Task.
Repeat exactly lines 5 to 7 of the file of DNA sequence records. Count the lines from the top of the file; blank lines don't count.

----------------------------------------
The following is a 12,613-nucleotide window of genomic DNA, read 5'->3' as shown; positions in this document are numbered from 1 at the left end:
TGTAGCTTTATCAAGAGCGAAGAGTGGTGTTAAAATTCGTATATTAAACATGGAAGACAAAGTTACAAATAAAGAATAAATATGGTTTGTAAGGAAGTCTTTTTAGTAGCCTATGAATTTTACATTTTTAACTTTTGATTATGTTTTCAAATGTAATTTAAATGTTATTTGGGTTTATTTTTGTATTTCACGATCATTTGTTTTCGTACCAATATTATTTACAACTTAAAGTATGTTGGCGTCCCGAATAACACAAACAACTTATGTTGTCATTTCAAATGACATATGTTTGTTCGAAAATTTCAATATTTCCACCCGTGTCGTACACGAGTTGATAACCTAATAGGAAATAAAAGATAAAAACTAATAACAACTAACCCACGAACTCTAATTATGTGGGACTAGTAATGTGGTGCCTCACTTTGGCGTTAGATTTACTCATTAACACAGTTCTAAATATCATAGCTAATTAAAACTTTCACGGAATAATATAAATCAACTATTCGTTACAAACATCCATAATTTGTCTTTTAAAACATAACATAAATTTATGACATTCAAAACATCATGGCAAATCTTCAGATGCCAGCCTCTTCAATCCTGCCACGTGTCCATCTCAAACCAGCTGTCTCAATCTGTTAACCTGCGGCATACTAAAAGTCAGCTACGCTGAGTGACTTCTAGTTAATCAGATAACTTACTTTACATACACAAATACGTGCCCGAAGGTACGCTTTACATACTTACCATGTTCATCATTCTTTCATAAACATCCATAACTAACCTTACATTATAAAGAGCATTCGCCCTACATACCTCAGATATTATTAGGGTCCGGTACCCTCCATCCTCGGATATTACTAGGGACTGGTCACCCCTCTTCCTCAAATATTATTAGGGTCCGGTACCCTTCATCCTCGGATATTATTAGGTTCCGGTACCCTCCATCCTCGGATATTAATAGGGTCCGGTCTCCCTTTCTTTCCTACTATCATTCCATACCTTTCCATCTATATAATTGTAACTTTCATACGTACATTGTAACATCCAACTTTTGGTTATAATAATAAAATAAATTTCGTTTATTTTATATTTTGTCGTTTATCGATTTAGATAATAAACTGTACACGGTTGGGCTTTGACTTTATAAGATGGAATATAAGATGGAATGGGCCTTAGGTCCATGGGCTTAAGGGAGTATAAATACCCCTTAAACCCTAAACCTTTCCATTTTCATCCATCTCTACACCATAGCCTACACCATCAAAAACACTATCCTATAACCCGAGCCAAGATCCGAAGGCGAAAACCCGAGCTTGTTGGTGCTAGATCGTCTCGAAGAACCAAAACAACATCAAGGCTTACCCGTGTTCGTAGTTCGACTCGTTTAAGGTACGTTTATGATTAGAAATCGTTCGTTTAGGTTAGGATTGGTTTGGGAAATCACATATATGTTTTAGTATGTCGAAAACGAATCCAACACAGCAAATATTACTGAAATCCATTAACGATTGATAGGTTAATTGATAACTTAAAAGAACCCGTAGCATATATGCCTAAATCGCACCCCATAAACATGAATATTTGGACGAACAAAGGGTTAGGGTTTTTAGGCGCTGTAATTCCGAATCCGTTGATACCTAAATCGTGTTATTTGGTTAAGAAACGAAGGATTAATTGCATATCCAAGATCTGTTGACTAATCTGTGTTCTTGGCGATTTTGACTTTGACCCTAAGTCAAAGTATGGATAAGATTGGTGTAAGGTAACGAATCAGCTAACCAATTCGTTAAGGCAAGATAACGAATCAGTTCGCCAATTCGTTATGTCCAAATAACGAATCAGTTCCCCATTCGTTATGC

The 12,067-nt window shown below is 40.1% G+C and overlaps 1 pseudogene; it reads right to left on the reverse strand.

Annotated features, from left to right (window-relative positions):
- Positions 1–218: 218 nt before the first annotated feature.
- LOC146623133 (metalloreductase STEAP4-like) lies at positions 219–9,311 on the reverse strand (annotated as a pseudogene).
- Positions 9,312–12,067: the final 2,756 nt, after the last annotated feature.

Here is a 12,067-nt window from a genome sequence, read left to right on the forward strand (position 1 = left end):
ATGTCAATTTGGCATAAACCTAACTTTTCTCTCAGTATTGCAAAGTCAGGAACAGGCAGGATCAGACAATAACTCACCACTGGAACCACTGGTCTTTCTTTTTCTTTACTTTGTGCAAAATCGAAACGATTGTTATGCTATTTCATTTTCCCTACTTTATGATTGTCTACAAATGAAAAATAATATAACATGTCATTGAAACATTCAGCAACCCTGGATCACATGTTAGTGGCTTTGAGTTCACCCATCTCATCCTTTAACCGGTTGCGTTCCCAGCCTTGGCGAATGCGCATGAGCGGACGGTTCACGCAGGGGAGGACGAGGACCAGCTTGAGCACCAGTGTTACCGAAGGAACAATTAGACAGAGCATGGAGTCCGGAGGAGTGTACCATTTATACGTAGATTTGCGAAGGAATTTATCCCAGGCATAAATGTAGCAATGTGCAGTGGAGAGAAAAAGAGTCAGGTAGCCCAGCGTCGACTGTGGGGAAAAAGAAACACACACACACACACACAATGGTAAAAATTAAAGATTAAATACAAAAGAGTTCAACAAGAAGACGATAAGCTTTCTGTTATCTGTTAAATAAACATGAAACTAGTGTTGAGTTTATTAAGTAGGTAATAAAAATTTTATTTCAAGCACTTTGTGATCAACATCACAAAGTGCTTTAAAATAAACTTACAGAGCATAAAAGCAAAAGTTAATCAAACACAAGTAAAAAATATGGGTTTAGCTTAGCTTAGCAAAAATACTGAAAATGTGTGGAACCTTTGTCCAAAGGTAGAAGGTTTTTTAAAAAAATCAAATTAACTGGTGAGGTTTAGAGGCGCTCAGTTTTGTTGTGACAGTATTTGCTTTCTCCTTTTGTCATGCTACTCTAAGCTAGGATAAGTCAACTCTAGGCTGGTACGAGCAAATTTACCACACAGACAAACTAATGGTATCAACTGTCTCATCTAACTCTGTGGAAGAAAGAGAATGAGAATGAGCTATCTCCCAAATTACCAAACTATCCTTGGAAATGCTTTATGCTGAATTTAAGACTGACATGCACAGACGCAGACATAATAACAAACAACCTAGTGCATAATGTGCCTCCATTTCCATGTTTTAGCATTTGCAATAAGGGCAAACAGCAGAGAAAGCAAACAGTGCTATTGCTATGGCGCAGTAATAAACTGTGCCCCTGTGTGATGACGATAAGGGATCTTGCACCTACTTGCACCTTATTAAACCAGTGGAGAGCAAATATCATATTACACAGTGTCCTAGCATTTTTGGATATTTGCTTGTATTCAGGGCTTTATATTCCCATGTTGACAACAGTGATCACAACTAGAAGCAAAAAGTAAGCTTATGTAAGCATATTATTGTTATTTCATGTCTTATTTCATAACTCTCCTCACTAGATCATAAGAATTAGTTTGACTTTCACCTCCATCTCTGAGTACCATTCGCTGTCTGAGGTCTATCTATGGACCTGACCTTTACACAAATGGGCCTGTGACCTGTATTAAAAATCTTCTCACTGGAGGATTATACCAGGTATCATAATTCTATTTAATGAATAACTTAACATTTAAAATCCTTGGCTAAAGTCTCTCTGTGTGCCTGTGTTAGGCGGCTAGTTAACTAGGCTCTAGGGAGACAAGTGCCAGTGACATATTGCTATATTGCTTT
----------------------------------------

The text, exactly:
- Positions 1–218: 218 nt before the first annotated feature.
- LOC146623133 (metalloreductase STEAP4-like) lies at positions 219–9,311 on the reverse strand (annotated as a pseudogene).
- Positions 9,312–12,067: the final 2,756 nt, after the last annotated feature.